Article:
There are no gas stations or power outlets in space. That's why NASA's Curiosity rover on Mars--and some other NASA spacecraft that explore the solar system--use something called "radioisotope power." NASA's Jet Propulsion Laboratory is working with the Department of Energy on ways to make the next generation of radioisotope power systems even more powerful and capable. This video explains more. For details, visit http://rps.nasa.gov
If you want to drive a rover on Mars, you have to keep in mind
there's no gas station for millions of miles
and there's no outlet to plug into for power.
That's why NASA's Curiosity rover on Mars
--and other NASA spacecraft that explore the solar system--
use something called "radioisotope power."
A radioactive substance releases heat
as it breaks down or decays.
A system that converts that heat into electricity is called
a radioisotope power system.
These systems get fancy names.
Curiosity's power system is called an "MMRTG":
multi-mission radioisotope thermoelectric generator.
MMRTGs are reliable and last a long time.
NASA's Jet Propulsion Laboratory is working with
the Department of Energy on ways to make them
even more powerful and capable.
So researchers want to make the next generation
of radioisotope power systems,
The "e" stands for "enhanced."
The new thermoelectric technology in development is
based upon materials called skutterudites.
They are a part of a family of compounds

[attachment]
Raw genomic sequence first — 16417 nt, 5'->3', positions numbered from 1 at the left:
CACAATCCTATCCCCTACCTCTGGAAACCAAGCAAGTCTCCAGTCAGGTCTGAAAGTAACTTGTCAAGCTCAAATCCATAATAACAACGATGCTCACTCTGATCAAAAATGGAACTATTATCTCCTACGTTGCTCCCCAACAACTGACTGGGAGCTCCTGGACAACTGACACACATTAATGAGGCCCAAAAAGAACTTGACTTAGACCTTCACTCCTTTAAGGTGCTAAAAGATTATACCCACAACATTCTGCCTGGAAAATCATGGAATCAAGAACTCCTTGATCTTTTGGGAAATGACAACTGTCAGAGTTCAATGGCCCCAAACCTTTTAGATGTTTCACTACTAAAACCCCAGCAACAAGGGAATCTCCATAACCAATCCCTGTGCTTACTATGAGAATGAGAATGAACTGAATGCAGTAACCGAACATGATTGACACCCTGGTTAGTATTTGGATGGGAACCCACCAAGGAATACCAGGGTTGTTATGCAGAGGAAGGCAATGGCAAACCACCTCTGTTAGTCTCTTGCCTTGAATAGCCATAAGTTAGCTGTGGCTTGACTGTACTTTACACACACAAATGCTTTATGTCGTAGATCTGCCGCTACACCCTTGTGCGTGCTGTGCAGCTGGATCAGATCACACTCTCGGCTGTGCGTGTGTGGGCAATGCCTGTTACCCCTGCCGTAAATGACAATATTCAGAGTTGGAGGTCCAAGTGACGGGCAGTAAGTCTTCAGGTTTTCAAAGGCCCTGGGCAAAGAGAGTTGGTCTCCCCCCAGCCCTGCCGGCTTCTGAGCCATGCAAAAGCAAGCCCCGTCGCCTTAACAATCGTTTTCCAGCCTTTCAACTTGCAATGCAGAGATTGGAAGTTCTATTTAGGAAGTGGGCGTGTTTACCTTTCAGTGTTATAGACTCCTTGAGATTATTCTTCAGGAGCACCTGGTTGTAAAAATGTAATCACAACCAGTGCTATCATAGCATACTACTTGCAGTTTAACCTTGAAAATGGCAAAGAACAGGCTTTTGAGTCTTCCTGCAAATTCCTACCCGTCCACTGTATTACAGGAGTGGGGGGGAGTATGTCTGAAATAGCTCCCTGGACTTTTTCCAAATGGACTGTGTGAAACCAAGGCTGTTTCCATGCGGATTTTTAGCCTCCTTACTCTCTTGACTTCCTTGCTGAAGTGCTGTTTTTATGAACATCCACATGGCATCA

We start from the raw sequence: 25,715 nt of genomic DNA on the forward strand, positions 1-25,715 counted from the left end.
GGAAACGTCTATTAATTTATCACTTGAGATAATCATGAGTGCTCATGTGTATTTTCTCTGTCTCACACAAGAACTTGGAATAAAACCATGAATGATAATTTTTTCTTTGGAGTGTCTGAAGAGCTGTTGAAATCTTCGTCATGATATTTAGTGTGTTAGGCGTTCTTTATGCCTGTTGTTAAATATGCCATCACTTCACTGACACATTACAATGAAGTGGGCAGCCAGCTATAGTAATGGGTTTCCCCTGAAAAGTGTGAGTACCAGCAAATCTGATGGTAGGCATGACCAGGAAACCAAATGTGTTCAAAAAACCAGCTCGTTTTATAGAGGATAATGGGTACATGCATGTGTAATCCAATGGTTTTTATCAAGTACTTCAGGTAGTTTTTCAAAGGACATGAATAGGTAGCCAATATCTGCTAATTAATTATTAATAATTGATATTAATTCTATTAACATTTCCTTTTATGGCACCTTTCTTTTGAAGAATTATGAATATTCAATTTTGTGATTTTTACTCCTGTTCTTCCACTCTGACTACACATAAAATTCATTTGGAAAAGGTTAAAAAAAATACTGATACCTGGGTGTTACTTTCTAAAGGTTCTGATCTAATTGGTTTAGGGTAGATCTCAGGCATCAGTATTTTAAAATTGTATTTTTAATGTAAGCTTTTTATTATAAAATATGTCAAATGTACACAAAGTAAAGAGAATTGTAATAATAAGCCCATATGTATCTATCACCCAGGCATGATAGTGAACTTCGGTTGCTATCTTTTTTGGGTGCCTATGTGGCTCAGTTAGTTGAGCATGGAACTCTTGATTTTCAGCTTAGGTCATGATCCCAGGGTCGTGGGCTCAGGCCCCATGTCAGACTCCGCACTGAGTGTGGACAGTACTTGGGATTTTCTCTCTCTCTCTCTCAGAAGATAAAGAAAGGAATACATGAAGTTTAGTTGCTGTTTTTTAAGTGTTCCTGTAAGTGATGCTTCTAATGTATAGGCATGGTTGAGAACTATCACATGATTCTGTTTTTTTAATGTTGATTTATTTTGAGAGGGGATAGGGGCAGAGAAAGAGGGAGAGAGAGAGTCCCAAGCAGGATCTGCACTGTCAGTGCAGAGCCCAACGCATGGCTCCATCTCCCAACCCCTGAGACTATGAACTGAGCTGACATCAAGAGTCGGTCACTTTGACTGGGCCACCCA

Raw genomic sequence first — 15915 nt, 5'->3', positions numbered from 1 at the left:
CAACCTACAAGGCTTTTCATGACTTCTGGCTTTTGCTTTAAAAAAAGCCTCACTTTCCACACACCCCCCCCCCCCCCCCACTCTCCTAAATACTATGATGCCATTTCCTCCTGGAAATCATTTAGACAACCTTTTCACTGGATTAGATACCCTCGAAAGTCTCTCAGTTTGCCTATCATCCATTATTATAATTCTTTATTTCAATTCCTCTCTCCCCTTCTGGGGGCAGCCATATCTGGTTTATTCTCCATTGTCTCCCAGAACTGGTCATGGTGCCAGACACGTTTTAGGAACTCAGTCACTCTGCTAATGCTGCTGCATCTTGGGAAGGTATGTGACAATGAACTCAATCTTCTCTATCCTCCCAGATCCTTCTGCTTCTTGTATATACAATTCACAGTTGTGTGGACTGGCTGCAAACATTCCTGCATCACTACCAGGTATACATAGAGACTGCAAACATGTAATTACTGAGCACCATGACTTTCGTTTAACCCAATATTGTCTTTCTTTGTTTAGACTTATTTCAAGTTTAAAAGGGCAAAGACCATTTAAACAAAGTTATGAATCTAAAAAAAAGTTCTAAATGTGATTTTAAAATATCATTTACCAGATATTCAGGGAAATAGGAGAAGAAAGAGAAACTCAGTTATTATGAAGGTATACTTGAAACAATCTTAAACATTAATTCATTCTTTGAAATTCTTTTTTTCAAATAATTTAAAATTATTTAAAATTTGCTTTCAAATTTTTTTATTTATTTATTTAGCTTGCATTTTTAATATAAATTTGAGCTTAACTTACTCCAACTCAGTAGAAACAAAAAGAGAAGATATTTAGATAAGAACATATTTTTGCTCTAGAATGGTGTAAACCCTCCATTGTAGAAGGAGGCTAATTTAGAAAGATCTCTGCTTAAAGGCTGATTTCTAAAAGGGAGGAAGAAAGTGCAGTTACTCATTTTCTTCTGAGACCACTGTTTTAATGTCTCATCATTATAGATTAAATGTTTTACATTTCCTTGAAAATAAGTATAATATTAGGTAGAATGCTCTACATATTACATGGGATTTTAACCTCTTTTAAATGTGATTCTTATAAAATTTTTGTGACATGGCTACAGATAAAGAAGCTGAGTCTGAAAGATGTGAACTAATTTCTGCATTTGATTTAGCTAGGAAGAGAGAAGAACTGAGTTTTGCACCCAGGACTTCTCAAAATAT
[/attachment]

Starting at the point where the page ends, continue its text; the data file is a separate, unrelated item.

with many heavy atoms and complex structures.
Skutterudites conduct electricity like a metal but
insulate against heat the way glass does.
At the same time they can generate
sizable electrical voltages,
just what engineers need to convert heat into electricity.
Engineers use this material in devices called thermocouples,
which are used to generate electricity.
One of the thermocouple's shoes is hot and one is cold.
This heat, transferred across a big temperature difference,
makes electrical charges flow
from the hot shoe to the cold shoe
and produces an electrical voltage.
And this generates useful electrical power.
If these materials were put in the same kind of generator
that's on the Curiosity rover,
with some small tweaks,
the generator could be up to 25% more efficient.
After 17 years a spacecraft could have 50% more power
than with the current design.
That means a spacecraft with an eMMRTG could fly longer
and do more science during its lifetime.
This kind of research could help us on Earth, too.
For example, some of the heat that gets wasted
when you drive your car could be reused and put back into the car
to charge the battery or power electronics.
JPL is collaborating with
leading U.S. materials scientists to design and study
even more advanced
high-temperature thermoelectric materials.
The next time you need to replace your car battery,
think about how NASA's spacecraft
can't replace their batteries.
But as we improve radioisotope power systems,
they can go for longer and longer--powered by heat,
even in the cold expanse of space.